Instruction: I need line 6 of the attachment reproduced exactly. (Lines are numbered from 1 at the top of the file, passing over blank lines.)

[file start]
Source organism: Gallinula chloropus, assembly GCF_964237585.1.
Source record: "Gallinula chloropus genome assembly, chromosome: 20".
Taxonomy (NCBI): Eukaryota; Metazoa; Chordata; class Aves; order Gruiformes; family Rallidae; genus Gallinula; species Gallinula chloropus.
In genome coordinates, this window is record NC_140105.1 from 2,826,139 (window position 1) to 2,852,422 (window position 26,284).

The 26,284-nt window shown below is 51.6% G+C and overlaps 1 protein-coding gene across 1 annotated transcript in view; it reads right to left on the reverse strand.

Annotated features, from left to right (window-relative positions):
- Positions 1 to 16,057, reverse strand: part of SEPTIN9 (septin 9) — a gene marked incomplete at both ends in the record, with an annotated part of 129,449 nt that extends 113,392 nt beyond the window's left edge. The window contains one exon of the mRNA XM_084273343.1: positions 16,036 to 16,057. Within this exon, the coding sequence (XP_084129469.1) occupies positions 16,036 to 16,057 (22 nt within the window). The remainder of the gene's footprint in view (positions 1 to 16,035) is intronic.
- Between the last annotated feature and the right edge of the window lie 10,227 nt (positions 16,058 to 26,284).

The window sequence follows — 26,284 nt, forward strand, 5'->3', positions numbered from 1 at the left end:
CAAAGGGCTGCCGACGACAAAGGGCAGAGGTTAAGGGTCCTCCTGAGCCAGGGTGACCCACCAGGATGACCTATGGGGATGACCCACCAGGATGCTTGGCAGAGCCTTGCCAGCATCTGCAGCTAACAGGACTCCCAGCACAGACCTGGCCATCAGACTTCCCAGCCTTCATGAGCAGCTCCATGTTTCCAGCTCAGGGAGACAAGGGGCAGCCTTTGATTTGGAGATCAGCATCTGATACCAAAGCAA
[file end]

Annotated features, from left to right (window-relative positions):